“Thankfully, the fight isn’t over. We can still put a stop to this madness through a people’s vote with the option to stay in the EU. Only then will the people of this country be able to compare the devastation of Brexit – as shown in these documents – with the bespoke deal we’ve been building up over the past four decades.”

https://www.mirror.co.uk/news/politics/bombshell-no-deal-brexit-documents-13238369

Neil Parish and Brexit – here’s how you can find out his view on farming post-Brexit – and his take on the Irish border!

While local non-Tory oiks are not allowed into Parish’s talk about Brexit next week (see post below – even non-member spouses will be thrown out of the meeting) we CAN find out what he thinks about post-Brexit farming, thanks to the fact that he WILL talk to lawyers about it! Presumably, all lawyers are paid-up party members!

And he DOES have a view on the thorny question of the Irish border problem:

“The Irish border is important because pigs and lambs go either way. The border issue needs to be right, if it is difficult as neither side will want to be blamed but this might ultimately help us get a deal.”

https://www.clarkewillmott.com/blog/brexit-and-agriculture-a-conversation-with-neil-parish/

Neil Parish will only talk to party members about Brexit – not even non-member spouses allowed! And questions in advance only

“Date Thursday, 13th September 2018
Time 1900
at COLLITON BARTON EVENTS AND TRAINING CENTRE, BROADHEMBURY, EX14 3LJ

(by kind permission of the Persey family)

ROGER PERSEY, past President of Tiverton & Honiton Conservative Association, to host and moderate the evening.

Please take this opportunity to make your voice heard via our MP.

Timetable & format

7:00pm Arrival and take your seats

7:15pm Questions from members – submitted in advance to arrive by email or post by 5:30pm on 11th September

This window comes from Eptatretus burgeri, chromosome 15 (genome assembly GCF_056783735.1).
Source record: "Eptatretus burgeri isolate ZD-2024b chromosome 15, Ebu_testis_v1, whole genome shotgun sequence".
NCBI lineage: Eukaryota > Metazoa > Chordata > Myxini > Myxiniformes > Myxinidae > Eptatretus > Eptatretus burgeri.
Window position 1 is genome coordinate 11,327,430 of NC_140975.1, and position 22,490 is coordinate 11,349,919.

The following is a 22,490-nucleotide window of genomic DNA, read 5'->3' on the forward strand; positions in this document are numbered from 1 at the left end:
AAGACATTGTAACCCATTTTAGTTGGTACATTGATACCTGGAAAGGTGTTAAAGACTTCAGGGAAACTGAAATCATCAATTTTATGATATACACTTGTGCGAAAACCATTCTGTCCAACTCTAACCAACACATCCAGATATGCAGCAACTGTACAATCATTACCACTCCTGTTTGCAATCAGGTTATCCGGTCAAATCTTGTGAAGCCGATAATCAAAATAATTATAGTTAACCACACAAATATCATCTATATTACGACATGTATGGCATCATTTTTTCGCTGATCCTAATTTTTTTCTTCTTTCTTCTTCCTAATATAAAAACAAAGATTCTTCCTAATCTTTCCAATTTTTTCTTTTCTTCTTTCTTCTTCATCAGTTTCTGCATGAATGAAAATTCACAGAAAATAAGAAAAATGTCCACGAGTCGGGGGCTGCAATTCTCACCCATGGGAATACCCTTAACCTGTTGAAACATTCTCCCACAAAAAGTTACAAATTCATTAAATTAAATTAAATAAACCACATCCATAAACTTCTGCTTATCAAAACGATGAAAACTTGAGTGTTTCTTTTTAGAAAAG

8:15pm Final questions and finish followed by cheese & wine provided by Neil Parish M.P.

8:45pm Close

This event is only open to current Conservative Party members of the Tiverton & Honiton Conservative Association. This means that spouses, partners or others arriving with a member must themselves be current members – otherwise with regret they will be refused admittance.

RSVP,with details of any companions, by 5:30pm on 11th of September”

https://www.tivertonhonitonconservatives.co.uk/events/brexit-question-time-neil-parish-mp

EDDC has done no Brexit planning

Response to Freedom of Information request:

“Brexit impact assessments

Date submitted: 3 August 2018

Summary of request

1. Please provide any Brexit impact assessments conducted by your council, or other forms of Brexit planning. If you haven’t undertaken any Brexit impact assessments please provide other forms of Brexit planning, as well as any notes for context.

2. Please provide any emails relating to Brexit planning/the impact of Brexit.
Summary of response

1. Please provide any Brexit impact assessments conducted by your council, or other forms of Brexit planning. If you haven’t undertaken any Brexit impact assessments please provide other forms of Brexit planning, as well as any notes for context – EDDC have not carried out any Brexit impact assessments or any other forms of planning. For further information please refer your enquiry to the Brexit Resilience Group ran by Phil Norrey at Devon County Council:

Frances Williams
Executive PA to the Chief Executive & Head of Organisational Development
Devon County Council
County Hall
Topsham Road
EXETER
EX2 4QD
Tel: 01392 383201 or Frances.williams@devon.gov.uk

2. Please provide any emails relating to Brexit planning/the impact of Brexit – None

Date responded: 14 August 2018”

“Council in legal bid to force disclosure of Brexit impact”

“Plymouth City Council has claimed to be the first to use the Sustainable Communities Act to try to force the government to reveal the impact of Brexit.

It will also encourage other local authorities to take similar steps. Leader Tudor Evans has used the act to ask the government share with the council what it knows about Brexit’s affect on the city, even if the information concerned is considered confidential.